There are a few things that I remember about my wedding day. There are the obvious ones, such as the dress, the cake, dancing with my husband, etc. But one that especially sticks out is a guest pulling me aside as we were leaving the church and asking me when exactly we were planning on having a family. My husband and I had been married all of five minutes.
What this relative did not know, was that I had polycystic ovarian syndrome (PCOS). I knew that PCOS was one of the leading causes of infertility in women, and I did not know if I would be able to have children. Instead of giving my guest a long winded response about PCOS and the ethics of asking a woman when she was having babies, I just smiled and said, “We’ll see. Let’s be married for a bit first.”
Around our second anniversary, we began to seriously consider expanding our family. My husband very much wanted to try for a biological child. I wasn’t opposed to the idea, and we began to undergo fertility treatments. I told my reproductive endocrinologist to give me everything she could short of IVF.
Metformin. Progesterone suppositories. Letrizole. Ovidrel. PIO. HSGs. IUIs. I had it all. Every month, I tested on the day designated by my endocrinologist. A few times, I got a positive test, but the betas showed that the hCG numbers were too low and a viable pregnancy would not be possible.
The pain that we felt was impossible to describe. Every time we saw a positive test, we would get our hopes up and we began to allow ourselves to imagine what it would be like to have our dreams come true. Then, when we got the news that the betas just didn’t support a viable pregnancy, a little piece of us died as our world came tumbling down and our dreams shattered into irreparable pieces.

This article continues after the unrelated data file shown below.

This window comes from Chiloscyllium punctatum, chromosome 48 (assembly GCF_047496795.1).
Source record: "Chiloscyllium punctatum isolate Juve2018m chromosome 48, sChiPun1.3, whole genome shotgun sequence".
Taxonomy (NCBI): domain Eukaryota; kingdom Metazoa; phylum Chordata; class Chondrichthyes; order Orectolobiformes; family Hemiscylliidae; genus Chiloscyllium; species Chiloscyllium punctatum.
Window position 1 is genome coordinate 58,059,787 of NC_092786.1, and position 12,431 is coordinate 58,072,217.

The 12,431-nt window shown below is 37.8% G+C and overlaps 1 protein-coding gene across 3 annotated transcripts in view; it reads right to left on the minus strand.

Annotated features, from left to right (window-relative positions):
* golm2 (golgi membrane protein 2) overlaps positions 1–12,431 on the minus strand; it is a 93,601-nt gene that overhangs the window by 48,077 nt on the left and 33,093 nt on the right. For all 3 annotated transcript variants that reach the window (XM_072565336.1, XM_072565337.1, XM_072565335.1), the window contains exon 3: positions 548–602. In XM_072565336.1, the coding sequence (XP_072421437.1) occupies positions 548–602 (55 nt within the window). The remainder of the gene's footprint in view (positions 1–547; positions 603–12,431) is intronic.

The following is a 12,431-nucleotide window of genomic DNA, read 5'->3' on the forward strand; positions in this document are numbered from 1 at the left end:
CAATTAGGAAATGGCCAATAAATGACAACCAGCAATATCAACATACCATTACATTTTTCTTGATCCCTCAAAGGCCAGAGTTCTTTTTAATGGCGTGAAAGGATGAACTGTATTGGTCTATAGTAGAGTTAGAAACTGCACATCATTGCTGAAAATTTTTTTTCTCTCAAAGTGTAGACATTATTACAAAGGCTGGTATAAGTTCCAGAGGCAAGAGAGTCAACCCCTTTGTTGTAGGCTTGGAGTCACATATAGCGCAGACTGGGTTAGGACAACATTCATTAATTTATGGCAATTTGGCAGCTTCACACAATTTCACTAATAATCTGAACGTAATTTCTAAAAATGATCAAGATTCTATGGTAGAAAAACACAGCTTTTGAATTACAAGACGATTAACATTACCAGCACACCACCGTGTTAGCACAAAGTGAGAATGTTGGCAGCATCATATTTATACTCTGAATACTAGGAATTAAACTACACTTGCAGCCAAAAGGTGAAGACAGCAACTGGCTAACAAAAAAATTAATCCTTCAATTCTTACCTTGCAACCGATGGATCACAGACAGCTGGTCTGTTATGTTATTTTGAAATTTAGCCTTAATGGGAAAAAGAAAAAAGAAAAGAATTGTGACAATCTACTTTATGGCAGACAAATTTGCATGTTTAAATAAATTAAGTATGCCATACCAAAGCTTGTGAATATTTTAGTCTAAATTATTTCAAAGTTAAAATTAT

To top it all off, friends and family were finding out that they were pregnant as we were going through our struggles. The constant bump photos and updates were just too much for us to bear because they were a constant reminder of where we had hoped to be, and what we had lost. While I could hide or silence these announcements on social media, I could not hide from them or silence them in person or at family events.
Just before we were to celebrate our third anniversary, and one year after starting aggressive fertility treatments, we got another positive pregnancy test. I looked at it in dread and wondered how long this one would last before going the way all of the others had gone. I called the positive test into the doctor’s office, and the next day they brought me in for betas. My husband and I went to the blood draw together, and we both took the day off of work so when the inevitable bad news came we could at least be with each other.
The phone call came. It was not bad news. The betas were low, but viable. I was quickly told what medications to take to support the pregnancy, and asked to come in for my 48 hour appointment. I could tell by the tone of their voices that they believed that this was it. I began to believe them, and began to imagine that I would have one of those magazine worthy healthy, glowing, pregnancies that everyone seems to have. I didn’t have that. At seven weeks, I had bleeding that lead to the discovery of two subchorionic hematomas. I was placed on bed rest to help them heal, which they did. But a few weeks later, I became incredibly ill.